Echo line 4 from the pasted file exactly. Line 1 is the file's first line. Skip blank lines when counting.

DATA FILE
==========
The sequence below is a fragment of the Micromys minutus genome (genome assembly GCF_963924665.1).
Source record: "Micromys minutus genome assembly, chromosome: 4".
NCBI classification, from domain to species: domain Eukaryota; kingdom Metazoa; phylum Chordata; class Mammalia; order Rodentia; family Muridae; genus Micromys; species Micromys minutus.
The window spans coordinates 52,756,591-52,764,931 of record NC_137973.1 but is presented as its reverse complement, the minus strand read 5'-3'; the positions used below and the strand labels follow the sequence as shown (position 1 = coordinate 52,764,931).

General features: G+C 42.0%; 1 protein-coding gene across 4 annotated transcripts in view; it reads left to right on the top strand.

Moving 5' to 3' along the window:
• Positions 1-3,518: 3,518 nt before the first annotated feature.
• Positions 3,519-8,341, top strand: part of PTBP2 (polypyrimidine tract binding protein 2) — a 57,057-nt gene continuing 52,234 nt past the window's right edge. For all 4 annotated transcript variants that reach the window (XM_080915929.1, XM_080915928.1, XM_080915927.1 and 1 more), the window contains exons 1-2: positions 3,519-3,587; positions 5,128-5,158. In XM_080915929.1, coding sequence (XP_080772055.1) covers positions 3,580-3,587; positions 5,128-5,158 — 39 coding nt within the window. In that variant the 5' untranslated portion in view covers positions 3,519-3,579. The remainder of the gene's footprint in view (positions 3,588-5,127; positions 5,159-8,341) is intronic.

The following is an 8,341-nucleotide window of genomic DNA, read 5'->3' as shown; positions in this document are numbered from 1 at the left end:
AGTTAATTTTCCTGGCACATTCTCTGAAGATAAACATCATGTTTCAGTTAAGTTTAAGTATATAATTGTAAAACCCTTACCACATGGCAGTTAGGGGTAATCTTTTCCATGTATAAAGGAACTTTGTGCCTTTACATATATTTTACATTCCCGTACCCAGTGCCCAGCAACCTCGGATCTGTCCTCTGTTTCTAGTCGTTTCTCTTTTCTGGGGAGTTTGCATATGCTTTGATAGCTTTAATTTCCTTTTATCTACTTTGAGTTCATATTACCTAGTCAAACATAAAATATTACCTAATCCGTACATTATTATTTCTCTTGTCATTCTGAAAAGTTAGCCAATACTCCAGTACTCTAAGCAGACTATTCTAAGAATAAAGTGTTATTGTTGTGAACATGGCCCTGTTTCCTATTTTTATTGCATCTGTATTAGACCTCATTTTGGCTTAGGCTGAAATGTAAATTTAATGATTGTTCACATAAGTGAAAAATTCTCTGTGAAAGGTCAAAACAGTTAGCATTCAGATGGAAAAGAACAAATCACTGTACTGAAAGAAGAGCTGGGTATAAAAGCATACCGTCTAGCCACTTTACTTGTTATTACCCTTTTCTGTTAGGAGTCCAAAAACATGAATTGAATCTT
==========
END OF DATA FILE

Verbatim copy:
The window spans coordinates 52,756,591-52,764,931 of record NC_137973.1 but is presented as its reverse complement, the minus strand read 5'-3'; the positions used below and the strand labels follow the sequence as shown (position 1 = coordinate 52,764,931).